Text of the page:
Sara paused trying to keep from breaking down into sobs. The old man patted her hand and she found her voice again. "I...I tried to tell him when I was little. I tried to tell him I was really Sara. All these years I thought it was my fault that I couldn't make him believe, and when I decided to come back... I was stupid enough to hope that if he saw me now as a woman, he might believe, and maybe...just maybe even love me..."
Sara's lifetime of hurt and pain then vented itself as anger and her body trembled as it poured from her. "But that bastard could never love me! No man could be capable of love and do what he did to my mother and to me. All this time he knew! When I told him I was really Sara, deep down inside he HAD to know it was the truth. It was bad enough that he could do this, but once he knew I was really a girl, how could he keep on punishing me for not being a boy? What kind of man could play Russian roulette with his unborn child's life and then make it a living hell until he almost killed her?"
Sara knew the answers to her questions burned in the fire right along with her father, but perhaps it was just as important emotionally for her to voice them as it was to have them answered. The wizard however did his best to give her what answers he could. "Sara you're father was a very sick man, far sicker than I had realized, but that's what obsession does to you. It's like a cancer that eats the soul and blinds the mind and if for one minute I'd believed he was that far gone, I never would have sold him the potion."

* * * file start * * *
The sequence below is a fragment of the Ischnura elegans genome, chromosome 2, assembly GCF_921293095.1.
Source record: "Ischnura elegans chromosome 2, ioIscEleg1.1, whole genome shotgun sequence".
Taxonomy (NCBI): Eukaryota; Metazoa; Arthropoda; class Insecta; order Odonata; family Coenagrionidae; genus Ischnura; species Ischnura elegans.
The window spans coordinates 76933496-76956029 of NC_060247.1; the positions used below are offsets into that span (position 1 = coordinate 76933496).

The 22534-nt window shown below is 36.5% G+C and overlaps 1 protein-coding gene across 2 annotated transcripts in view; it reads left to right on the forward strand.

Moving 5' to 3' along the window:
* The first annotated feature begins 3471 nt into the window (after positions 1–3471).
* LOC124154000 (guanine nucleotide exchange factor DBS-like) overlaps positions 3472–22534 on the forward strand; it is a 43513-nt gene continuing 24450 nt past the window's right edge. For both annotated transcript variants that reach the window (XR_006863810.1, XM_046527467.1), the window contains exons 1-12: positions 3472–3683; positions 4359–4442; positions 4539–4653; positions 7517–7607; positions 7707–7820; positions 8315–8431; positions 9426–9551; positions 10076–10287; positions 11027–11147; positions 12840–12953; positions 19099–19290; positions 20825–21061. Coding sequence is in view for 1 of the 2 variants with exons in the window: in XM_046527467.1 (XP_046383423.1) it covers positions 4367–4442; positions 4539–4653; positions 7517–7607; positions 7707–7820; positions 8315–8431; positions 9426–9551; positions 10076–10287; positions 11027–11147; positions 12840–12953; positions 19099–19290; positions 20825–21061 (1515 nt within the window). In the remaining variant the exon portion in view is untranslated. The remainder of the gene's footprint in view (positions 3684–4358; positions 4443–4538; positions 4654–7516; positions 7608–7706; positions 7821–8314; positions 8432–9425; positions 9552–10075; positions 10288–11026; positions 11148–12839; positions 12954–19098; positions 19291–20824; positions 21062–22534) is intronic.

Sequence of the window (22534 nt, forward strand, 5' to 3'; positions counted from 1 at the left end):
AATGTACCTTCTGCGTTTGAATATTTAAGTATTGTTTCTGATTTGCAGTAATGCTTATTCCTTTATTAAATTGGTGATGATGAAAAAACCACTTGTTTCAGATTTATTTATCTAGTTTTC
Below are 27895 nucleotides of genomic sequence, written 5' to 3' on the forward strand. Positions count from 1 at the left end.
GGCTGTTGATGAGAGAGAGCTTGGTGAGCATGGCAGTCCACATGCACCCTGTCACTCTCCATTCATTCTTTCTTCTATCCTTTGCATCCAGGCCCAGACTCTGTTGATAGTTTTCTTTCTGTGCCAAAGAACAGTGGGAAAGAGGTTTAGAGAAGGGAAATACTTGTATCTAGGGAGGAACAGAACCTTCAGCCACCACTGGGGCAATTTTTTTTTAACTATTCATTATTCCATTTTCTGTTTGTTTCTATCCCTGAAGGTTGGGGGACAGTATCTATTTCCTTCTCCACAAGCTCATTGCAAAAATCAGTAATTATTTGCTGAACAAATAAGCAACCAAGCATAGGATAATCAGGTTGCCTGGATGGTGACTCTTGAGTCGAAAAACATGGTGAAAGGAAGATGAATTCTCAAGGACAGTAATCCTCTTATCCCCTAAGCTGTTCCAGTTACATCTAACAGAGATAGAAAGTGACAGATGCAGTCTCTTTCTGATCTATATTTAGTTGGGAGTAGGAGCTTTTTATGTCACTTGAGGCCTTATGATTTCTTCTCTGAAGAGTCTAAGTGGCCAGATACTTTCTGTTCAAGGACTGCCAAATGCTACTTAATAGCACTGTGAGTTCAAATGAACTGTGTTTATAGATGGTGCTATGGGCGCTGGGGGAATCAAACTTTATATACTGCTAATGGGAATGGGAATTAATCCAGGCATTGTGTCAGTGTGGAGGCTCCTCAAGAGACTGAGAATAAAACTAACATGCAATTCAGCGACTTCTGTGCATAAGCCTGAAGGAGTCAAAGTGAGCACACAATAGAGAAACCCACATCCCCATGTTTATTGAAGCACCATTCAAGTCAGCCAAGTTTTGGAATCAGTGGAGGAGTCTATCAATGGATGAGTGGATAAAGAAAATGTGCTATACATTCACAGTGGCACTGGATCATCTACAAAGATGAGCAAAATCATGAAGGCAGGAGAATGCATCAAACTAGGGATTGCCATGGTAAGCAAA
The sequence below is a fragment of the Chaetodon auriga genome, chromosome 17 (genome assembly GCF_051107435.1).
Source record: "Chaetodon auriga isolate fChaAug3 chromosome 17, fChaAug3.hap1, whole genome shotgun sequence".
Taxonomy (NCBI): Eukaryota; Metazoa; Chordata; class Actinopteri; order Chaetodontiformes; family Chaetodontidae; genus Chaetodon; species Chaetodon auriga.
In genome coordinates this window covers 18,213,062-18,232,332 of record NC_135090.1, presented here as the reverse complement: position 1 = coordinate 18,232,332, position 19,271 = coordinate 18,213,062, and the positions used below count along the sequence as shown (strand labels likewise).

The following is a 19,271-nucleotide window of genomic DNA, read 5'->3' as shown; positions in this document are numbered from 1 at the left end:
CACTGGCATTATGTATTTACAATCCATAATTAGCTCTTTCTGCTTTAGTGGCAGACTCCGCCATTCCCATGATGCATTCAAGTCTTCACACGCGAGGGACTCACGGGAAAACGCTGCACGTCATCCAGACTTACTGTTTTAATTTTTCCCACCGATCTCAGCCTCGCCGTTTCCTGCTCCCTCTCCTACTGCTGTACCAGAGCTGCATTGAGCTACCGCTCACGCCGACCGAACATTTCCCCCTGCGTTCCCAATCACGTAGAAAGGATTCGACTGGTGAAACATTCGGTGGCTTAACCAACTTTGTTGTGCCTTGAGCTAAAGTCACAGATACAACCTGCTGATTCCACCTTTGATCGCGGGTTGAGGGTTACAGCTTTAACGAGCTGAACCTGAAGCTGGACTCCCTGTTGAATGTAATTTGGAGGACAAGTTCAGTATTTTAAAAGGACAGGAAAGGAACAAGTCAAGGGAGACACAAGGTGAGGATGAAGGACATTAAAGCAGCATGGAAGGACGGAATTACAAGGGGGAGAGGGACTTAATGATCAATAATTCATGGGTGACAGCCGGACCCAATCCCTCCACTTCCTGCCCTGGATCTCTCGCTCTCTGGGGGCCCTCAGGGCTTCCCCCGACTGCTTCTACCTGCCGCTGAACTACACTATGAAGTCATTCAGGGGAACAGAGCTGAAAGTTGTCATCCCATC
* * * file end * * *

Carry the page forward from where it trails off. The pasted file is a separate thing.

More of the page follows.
Suddenly the old man looked smaller and older to Sara, as he dropped his head in defeat. Sighing heavily he raised his gaze to meet Sara's once again and this time with a weak smile. "Sara, people who believe in wizards tend to buy into all the fairy tales and think we are these all knowing, all powerful beings who never make mistakes. I'm sorry but that's the description of someone much higher up the corporate ladder than your run of the mill wizard. Actually we're not so different than you mortals. Yes we live longer, and as a result we've acquired a great deal of knowledge that has made it possible to do things which seems like magic to most humans, but with that ability comes great responsibility. A wizard is responsible for the magic he sets forth on this world as even the smallest act changes reality in some way. Sara I sold your father that potion to help ease his fear of never having a son and I stand by that decision, but I failed you and your mother by not following up your father and being sure he did not misuse it. As a result, your parent's lost their lives, and you never had the one you were entitled to. As a wizard, that was my responsibility and I failed to honor it. I know you blame your father Sara, but this never would have been possible without me. Thirty years of pain and suffering have resulted from my magic and I owe you at least your own life, if not that of your parents. Sadly I cannot do anything for your parents, but perhaps I can repay the debt I have to you and am willing to do so with my own life be that your choice."